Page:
Press release from Folkmoot USA:
A collaboration with universities across the state will bring music from 11 east African countries – all connected by the Nile River – to North Carolina for a series of musical celebrations. One such collaboration, between The Nile & African Identity, Discussion and Music Demonstration with Western Carolina University (WCU) will take place on March 13 from 10:00 a.m. – 11:00 a.m at the Folkmoot Friendship Center in Waynesville.
The Nile Project features artists who develop new songs drawn from the rich diversity of one of the oldest places on earth. It uses musical collaboration to inspire, inform, and connect Nile citizens. Instruments from the Nile’s sources in East Africa and Ethiopia as well as from the deltas in Sudan and Egypt come together creating new musical styles, supporting vocals in more than ten languages.
The Nile Project was described by The New York Times as “a committed, euphoric international coalition” and National Public Radio named The Nile Project’s debut recording one of five “must hear international albums”. The morning event will explore the ways varying definitions of being “African” have affected Nile history. It will also draw from examples of how the world music industry portrays African identity and share how The Nile Project represents a departure from traditionally exported African music. This event is free for WCU students, $3 for Haywood County School Students and $5 for the general public.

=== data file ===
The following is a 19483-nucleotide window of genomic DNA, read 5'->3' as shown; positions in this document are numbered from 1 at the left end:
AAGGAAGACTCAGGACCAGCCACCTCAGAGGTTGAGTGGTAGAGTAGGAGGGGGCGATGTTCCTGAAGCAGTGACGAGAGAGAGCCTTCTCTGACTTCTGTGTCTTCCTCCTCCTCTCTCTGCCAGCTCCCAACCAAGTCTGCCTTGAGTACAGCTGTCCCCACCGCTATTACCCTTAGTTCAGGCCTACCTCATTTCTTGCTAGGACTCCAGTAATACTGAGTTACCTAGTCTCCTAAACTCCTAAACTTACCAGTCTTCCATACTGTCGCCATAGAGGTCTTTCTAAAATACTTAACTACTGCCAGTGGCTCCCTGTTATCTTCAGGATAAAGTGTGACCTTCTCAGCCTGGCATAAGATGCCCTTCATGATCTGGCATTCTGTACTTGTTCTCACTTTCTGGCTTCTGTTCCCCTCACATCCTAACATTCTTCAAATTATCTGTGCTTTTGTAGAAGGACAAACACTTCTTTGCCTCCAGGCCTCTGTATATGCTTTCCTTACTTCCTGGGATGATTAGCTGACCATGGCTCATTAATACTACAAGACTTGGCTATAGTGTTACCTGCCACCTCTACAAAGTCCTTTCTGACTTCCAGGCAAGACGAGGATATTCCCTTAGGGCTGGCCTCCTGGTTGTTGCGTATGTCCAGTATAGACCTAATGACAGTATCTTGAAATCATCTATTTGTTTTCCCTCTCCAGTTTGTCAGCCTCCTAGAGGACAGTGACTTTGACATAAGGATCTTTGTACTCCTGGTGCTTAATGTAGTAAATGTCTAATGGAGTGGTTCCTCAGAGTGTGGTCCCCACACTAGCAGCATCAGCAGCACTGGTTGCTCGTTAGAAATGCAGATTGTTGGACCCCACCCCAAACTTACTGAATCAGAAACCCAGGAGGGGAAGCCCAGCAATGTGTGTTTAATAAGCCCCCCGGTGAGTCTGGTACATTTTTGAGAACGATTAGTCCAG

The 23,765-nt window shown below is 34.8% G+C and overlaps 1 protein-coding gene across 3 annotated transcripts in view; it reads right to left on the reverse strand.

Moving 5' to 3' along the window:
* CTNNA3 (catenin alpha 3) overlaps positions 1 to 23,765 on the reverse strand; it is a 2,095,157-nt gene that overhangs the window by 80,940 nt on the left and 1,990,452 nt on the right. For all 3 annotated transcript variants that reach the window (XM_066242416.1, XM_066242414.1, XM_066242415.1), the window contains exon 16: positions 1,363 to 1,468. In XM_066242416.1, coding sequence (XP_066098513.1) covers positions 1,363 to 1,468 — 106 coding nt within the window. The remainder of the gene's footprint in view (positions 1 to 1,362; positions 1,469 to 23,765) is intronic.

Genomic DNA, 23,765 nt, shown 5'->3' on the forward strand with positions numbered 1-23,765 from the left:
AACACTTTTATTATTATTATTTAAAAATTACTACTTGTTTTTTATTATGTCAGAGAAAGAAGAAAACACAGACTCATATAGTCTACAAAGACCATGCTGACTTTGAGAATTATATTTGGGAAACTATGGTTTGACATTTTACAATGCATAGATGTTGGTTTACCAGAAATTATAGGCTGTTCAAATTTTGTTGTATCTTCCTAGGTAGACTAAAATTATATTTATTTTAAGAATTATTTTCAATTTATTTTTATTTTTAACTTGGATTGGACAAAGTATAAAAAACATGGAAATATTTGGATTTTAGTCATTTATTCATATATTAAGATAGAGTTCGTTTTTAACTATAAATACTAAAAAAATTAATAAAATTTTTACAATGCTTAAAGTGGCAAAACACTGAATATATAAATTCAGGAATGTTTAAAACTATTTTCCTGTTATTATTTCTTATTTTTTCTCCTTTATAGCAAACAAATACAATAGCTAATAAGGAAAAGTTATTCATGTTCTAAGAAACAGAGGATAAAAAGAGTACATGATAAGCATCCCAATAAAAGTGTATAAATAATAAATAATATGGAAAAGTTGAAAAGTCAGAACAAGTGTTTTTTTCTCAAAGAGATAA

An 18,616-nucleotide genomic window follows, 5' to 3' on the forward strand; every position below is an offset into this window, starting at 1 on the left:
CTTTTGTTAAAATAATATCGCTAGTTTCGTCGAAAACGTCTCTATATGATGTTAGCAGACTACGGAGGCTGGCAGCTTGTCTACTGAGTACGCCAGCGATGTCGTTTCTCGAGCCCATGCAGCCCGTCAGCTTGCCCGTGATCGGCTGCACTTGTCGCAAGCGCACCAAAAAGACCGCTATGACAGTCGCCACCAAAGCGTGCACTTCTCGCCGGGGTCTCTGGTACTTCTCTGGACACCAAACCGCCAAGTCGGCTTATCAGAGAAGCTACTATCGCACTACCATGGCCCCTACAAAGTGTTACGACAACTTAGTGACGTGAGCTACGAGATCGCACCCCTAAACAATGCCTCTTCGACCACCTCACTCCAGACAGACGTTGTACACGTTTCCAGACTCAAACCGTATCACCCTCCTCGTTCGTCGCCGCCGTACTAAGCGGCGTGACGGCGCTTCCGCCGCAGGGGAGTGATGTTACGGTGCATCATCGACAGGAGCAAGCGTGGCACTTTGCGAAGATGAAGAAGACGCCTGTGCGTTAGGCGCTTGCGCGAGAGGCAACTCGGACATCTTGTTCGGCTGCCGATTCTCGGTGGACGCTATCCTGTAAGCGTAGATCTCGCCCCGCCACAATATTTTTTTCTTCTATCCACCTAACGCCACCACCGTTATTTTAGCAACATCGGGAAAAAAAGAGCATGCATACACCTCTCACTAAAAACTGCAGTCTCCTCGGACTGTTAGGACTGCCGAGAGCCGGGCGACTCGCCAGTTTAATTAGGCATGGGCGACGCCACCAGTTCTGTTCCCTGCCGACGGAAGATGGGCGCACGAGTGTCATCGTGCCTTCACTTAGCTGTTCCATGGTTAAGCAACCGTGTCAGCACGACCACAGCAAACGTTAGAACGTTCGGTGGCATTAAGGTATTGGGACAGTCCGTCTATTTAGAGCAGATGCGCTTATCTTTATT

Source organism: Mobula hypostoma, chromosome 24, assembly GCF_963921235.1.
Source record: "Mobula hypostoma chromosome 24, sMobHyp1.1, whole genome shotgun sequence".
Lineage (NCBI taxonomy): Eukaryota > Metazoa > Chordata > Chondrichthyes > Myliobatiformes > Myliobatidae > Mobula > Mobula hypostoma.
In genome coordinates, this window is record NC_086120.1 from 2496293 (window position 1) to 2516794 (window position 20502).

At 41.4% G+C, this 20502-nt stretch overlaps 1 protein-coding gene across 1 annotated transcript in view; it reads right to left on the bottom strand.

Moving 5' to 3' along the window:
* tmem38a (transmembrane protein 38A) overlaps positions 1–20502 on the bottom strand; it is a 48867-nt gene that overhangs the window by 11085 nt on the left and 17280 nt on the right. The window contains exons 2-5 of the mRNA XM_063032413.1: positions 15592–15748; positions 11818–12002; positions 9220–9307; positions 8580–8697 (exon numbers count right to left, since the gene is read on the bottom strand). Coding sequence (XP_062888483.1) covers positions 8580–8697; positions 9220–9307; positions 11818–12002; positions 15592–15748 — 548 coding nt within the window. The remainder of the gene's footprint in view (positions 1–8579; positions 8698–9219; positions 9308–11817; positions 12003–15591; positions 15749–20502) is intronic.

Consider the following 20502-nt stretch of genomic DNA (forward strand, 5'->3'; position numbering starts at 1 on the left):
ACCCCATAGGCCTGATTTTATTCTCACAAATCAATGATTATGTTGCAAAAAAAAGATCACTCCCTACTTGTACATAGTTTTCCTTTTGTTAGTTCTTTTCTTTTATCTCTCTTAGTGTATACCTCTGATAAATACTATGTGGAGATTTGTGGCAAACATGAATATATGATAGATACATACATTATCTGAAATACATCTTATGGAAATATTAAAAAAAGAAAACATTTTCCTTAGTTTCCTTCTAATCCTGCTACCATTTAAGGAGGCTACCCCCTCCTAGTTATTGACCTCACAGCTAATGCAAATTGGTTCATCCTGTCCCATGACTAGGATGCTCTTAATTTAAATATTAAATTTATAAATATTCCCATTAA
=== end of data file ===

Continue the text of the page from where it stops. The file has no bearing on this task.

Folkmoot’s year-round programming initiatives have been made possible by the Community Foundation of Western North Carolina and the Cherokee Preservation Foundation.
Folkmoot is a nonprofit organization dedicated to celebrating many cultures in one community. The Folkmoot Friendship Center is located in the Historic Hazelwood School at 112 Virginia Avenue in Waynesville. Staff can be reached by phone at (828) 452-2997 or by email at firstname.lastname@example.org.